Samy y Yo

Samy y Yo

A voluptuous twentysomething somehow transforms a neurotic screenwriter into a national TV star in Samy y Yo, a colorful comedy from Argentina by Eduardo Milewicz. Milewicz, who directed and shares screenwriting credit with Carmen Lopez-Areal, manages to spin this implausible, preciously wacky premise into a fun and often charming tale about insecurity, identity and love.

Kind of a mish-mash derivative of Woody Allen, Pedro Almodovar and EdTV, Samy y Yo stars the appealing Ricardo Darin (an extremely popular Latin American actor who has yet to be discovered by America) as Sammy Goldstein, a nebbishy writer who’s pushing 40, fed up with peddling jokes to a shlocky TV comic, and hopelessly stalled in writing the Great Argentine Novel.

His relationship with his overly literate girlfriend Esther (the funny Alejandra Flechner) is at a standstill, his whiny sister (Alejandra Darin) needs money for her son’s bar mitzvah, and his mama (Henny Trayles) simply personifies the classic kvetchy Jewish mother. But his world changes suddenly one day when the gorgeous Mary (Angie Cepeda), accosts him on the street, thinking he is her father’s psychiatrist who has done her wrong. She doesn’t go into details, and it’s not until after she’s literally beaten him up that she believes he’s the mild-mannered writer he says he is.

Thrilled to discover that he works in TV, she shows up at his studio, where she somehow (again the "somehow" – Milewicz really does test our suspension of disbelief) ends up a producer, having somehow convinced the program’s creators to let Samy take over as star of his own reality-type show. Samy, of course, protests in his low-key way, but Mary proves right. The audience loves it when Samy lives his own depressing life onscreen. He doesn’t even write the show anymore, because viewers simply eat up his ad libbing, how he complains over life’s constant, nagging troubles. His mom even guest stars, and is a popular character on the program.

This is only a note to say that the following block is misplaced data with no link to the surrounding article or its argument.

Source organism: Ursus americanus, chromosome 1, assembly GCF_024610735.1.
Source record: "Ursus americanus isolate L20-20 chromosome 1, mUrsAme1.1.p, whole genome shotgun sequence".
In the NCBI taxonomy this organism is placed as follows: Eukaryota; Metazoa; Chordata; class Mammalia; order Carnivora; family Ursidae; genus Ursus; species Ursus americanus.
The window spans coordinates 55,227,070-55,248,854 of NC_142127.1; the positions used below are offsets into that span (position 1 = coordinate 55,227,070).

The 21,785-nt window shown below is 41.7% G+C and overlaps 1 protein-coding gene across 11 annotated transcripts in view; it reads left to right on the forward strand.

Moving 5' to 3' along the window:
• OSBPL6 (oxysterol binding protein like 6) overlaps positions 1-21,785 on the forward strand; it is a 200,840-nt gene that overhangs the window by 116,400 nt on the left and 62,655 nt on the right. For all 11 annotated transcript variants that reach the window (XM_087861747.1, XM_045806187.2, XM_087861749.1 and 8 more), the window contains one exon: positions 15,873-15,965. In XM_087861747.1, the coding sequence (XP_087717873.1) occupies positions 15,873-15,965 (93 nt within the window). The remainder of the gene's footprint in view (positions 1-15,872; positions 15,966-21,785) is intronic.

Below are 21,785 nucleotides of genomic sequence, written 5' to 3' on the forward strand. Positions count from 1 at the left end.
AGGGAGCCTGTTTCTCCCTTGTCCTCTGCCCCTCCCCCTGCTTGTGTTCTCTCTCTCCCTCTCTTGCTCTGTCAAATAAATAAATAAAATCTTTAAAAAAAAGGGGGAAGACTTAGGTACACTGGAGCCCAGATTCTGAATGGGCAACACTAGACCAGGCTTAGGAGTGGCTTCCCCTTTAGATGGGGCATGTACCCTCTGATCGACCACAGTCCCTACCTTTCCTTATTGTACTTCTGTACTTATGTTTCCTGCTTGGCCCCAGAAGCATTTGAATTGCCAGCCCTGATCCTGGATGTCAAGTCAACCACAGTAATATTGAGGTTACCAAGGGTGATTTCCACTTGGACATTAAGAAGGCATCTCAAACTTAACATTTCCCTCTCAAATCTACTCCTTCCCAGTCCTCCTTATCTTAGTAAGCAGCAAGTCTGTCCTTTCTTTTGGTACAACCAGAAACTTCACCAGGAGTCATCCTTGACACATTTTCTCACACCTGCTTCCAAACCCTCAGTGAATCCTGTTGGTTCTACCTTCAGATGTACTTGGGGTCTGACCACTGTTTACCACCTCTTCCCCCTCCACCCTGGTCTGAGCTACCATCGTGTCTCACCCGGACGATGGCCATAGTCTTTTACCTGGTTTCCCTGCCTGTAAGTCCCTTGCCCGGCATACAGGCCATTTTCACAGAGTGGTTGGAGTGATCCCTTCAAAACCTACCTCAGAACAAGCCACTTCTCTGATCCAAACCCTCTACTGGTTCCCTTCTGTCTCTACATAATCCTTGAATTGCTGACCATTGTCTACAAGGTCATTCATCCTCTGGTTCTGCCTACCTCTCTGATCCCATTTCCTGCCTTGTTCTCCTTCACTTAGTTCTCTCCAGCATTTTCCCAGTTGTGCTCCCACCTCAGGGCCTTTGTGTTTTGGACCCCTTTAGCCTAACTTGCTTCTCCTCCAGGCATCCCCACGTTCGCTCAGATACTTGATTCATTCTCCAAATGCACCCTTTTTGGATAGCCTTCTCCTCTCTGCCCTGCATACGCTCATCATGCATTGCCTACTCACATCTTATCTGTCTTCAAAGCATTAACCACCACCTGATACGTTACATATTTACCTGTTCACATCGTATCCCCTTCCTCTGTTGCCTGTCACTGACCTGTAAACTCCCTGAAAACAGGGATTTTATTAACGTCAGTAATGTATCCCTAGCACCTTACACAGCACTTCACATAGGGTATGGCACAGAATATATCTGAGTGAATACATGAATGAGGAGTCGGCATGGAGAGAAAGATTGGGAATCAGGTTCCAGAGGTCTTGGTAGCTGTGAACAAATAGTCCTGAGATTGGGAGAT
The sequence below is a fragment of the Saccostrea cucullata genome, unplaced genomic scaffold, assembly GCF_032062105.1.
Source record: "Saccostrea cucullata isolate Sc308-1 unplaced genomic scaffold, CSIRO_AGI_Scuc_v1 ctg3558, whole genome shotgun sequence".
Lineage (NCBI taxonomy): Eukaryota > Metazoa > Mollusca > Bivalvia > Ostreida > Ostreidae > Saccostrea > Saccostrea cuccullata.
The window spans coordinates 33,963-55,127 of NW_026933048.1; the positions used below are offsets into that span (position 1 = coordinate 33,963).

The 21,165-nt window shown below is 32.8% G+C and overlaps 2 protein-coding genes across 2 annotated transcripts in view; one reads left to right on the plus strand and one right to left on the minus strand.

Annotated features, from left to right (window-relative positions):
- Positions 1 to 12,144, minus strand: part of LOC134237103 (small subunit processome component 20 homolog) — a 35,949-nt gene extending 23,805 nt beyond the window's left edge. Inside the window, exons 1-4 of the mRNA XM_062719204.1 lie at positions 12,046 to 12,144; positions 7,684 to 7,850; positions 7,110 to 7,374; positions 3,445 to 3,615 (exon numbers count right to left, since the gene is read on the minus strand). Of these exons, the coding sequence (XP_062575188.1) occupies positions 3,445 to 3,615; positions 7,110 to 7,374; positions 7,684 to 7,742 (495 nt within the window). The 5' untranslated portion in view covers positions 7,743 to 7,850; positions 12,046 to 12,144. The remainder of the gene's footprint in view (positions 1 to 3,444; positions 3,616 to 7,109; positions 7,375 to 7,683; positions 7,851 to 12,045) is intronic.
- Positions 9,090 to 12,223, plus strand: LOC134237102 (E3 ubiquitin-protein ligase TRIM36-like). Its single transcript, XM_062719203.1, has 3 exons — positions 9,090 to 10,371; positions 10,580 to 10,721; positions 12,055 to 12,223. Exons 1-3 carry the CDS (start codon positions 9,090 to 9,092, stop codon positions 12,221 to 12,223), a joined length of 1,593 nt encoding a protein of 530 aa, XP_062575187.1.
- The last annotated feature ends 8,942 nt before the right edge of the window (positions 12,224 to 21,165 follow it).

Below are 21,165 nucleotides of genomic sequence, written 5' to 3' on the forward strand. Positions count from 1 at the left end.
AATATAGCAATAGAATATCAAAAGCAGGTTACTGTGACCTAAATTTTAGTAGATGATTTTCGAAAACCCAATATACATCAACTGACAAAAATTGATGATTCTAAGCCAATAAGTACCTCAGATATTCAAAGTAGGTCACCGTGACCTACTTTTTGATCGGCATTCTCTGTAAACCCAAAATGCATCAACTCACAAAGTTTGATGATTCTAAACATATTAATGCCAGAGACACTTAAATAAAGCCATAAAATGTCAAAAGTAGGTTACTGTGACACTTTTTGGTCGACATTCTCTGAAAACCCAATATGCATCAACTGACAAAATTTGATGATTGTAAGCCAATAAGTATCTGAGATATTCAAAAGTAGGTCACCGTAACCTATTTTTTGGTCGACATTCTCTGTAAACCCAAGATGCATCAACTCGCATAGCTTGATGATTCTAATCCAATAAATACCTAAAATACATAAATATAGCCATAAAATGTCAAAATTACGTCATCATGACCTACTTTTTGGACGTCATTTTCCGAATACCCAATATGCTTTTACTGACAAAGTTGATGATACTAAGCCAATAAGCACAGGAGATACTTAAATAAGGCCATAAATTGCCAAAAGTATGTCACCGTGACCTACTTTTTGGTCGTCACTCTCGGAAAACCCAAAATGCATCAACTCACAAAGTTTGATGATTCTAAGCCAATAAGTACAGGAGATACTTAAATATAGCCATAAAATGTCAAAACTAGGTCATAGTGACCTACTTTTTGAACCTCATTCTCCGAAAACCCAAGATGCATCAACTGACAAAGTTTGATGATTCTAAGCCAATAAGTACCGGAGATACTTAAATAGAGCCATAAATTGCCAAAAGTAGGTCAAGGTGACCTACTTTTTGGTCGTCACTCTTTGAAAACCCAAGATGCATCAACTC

Samy becomes a household name, and billboards plastered with his image are all over town, but of course his happiness doesn’t last long because ratings fall when the public resists the new, successful Samy. In spite of having insufficient explanation about Mary’s past, which keeps her from being entirely believable, Samy y Yo wins with its delightful details, from the dry witted Esther, who provides spot-on satire of self-satisfied intellectuals to the pleasantly, and surprisingly underplayed party scene at Samy’s nephew’s bar mitzvah.

Marcelo Camorino, director of photography, and Daniel Gimbelberg, art director, capture an eye-catching Buenos Aires on film – from both Samy’s desultory and Mary’s giddy perspectives. Mary’s home decor radiates in shocking pink and orange, and she sits on a bright red sofa that’s shaped like a pair of poofy lips. In the end, Samy y Yo is like a big, friendly kiss.

– Leslie Katz

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